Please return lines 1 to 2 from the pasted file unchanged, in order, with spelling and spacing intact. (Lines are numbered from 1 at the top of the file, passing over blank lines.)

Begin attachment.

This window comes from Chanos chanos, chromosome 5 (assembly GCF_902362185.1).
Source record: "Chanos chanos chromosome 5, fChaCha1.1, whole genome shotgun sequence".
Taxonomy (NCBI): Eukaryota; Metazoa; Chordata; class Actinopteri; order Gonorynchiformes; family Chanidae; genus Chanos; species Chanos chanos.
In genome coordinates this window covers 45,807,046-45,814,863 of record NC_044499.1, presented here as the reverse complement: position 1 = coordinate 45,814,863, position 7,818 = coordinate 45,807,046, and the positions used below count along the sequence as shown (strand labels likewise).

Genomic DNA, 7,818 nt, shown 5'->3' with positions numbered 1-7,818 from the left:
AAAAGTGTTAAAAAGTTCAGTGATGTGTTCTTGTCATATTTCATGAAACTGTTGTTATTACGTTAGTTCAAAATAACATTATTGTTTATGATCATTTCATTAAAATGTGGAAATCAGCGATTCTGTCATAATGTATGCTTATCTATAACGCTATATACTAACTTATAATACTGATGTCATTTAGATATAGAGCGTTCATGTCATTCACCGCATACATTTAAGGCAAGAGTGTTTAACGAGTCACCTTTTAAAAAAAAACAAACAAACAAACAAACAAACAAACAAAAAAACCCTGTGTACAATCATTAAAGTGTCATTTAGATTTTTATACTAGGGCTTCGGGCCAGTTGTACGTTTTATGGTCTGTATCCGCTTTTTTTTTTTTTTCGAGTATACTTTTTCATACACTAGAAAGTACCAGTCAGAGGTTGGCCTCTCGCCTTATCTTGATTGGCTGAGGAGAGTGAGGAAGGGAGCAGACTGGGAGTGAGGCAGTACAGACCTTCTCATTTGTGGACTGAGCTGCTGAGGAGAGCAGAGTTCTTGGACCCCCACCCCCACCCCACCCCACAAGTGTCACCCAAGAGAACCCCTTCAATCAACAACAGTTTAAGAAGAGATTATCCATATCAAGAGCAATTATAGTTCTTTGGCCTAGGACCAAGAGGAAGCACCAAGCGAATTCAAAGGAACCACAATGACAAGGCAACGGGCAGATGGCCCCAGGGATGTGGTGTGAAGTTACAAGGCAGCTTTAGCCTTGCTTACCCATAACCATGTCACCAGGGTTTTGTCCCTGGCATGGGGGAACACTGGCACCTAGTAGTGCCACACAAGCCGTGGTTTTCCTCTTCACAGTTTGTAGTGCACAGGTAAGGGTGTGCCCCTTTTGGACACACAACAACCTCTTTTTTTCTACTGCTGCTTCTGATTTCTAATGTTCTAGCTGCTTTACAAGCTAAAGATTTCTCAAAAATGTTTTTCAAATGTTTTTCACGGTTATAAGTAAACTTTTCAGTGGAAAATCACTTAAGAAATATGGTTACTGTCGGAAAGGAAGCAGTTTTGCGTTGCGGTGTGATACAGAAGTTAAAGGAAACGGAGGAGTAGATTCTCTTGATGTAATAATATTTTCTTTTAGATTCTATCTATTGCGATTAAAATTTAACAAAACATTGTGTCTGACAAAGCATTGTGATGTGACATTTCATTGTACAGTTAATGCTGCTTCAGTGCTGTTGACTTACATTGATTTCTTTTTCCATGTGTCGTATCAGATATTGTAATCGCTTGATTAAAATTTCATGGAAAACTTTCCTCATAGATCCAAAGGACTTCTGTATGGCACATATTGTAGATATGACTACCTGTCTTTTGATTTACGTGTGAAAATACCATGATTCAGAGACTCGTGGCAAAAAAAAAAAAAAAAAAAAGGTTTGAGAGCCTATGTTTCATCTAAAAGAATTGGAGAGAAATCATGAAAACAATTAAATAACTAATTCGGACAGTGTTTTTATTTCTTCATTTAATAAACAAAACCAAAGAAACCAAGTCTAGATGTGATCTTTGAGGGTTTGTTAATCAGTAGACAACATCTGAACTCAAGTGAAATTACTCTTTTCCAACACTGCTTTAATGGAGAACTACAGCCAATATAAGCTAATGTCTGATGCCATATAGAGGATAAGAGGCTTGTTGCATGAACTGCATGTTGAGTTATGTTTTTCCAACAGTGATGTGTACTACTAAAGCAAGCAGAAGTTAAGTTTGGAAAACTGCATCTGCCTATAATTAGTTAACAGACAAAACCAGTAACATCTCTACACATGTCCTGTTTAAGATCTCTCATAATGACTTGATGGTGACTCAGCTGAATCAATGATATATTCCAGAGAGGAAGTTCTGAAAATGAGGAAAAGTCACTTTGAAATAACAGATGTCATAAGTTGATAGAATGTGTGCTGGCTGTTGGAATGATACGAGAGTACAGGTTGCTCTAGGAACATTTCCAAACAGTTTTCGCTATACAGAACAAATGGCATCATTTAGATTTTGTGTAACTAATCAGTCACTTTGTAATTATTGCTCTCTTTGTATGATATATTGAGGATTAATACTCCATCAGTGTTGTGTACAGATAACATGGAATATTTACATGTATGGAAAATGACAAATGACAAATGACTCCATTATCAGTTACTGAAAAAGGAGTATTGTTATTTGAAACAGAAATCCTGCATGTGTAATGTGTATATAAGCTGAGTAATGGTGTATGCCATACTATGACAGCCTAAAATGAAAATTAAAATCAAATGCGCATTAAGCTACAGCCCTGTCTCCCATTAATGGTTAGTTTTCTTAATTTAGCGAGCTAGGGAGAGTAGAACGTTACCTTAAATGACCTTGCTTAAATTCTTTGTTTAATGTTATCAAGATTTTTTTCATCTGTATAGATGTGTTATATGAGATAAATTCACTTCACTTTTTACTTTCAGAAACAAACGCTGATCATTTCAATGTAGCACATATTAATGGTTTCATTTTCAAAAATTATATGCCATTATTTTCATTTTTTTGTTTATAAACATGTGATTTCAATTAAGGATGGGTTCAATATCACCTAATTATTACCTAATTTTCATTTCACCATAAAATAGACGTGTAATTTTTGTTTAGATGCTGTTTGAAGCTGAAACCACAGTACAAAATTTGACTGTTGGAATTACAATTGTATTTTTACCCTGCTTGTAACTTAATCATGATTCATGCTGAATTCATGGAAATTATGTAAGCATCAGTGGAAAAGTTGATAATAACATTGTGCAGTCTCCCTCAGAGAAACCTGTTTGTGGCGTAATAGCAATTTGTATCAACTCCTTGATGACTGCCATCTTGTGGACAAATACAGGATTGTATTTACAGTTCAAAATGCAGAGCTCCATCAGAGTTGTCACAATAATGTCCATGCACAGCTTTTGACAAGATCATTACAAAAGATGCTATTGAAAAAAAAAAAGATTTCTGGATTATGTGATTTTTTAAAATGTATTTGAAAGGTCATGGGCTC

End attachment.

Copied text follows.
This window comes from Chanos chanos, chromosome 5 (assembly GCF_902362185.1).
Source record: "Chanos chanos chromosome 5, fChaCha1.1, whole genome shotgun sequence".